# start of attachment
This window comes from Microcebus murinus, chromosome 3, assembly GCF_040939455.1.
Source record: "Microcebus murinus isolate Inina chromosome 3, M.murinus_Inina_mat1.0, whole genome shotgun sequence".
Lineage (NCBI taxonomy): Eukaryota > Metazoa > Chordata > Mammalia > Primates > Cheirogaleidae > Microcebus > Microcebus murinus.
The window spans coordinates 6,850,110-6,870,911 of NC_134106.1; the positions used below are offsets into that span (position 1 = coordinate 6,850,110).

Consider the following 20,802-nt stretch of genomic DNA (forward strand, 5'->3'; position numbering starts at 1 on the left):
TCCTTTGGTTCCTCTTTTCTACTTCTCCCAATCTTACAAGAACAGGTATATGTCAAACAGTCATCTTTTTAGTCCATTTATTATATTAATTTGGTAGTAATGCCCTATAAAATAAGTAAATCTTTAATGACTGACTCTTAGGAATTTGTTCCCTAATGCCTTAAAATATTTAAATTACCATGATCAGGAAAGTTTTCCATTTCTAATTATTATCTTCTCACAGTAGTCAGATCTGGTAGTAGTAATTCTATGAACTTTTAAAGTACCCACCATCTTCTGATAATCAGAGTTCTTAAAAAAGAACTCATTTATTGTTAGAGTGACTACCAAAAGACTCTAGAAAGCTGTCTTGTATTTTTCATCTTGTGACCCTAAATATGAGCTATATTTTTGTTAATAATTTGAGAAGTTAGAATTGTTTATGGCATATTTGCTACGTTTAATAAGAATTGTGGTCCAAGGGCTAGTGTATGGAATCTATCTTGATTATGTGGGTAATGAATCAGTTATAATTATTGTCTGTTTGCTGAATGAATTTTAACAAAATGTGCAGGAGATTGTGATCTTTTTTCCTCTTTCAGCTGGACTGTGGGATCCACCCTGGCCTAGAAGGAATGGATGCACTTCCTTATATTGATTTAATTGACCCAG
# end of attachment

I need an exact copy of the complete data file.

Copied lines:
This window comes from Microcebus murinus, chromosome 3, assembly GCF_040939455.1.
Source record: "Microcebus murinus isolate Inina chromosome 3, M.murinus_Inina_mat1.0, whole genome shotgun sequence".
Lineage (NCBI taxonomy): Eukaryota > Metazoa > Chordata > Mammalia > Primates > Cheirogaleidae > Microcebus > Microcebus murinus.
The window spans coordinates 6,850,110-6,870,911 of NC_134106.1; the positions used below are offsets into that span (position 1 = coordinate 6,850,110).

Consider the following 20,802-nt stretch of genomic DNA (forward strand, 5'->3'; position numbering starts at 1 on the left):
TCCTTTGGTTCCTCTTTTCTACTTCTCCCAATCTTACAAGAACAGGTATATGTCAAACAGTCATCTTTTTAGTCCATTTATTATATTAATTTGGTAGTAATGCCCTATAAAATAAGTAAATCTTTAATGACTGACTCTTAGGAATTTGTTCCCTAATGCCTTAAAATATTTAAATTACCATGATCAGGAAAGTTTTCCATTTCTAATTATTATCTTCTCACAGTAGTCAGATCTGGTAGTAGTAATTCTATGAACTTTTAAAGTACCCACCATCTTCTGATAATCAGAGTTCTTAAAAAAGAACTCATTTATTGTTAGAGTGACTACCAAAAGACTCTAGAAAGCTGTCTTGTATTTTTCATCTTGTGACCCTAAATATGAGCTATATTTTTGTTAATAATTTGAGAAGTTAGAATTGTTTATGGCATATTTGCTACGTTTAATAAGAATTGTGGTCCAAGGGCTAGTGTATGGAATCTATCTTGATTATGTGGGTAATGAATCAGTTATAATTATTGTCTGTTTGCTGAATGAATTTTAACAAAATGTGCAGGAGATTGTGATCTTTTTTCCTCTTTCAGCTGGACTGTGGGATCCACCCTGGCCTAGAAGGAATGGATGCACTTCCTTATATTGATTTAATTGACCCAG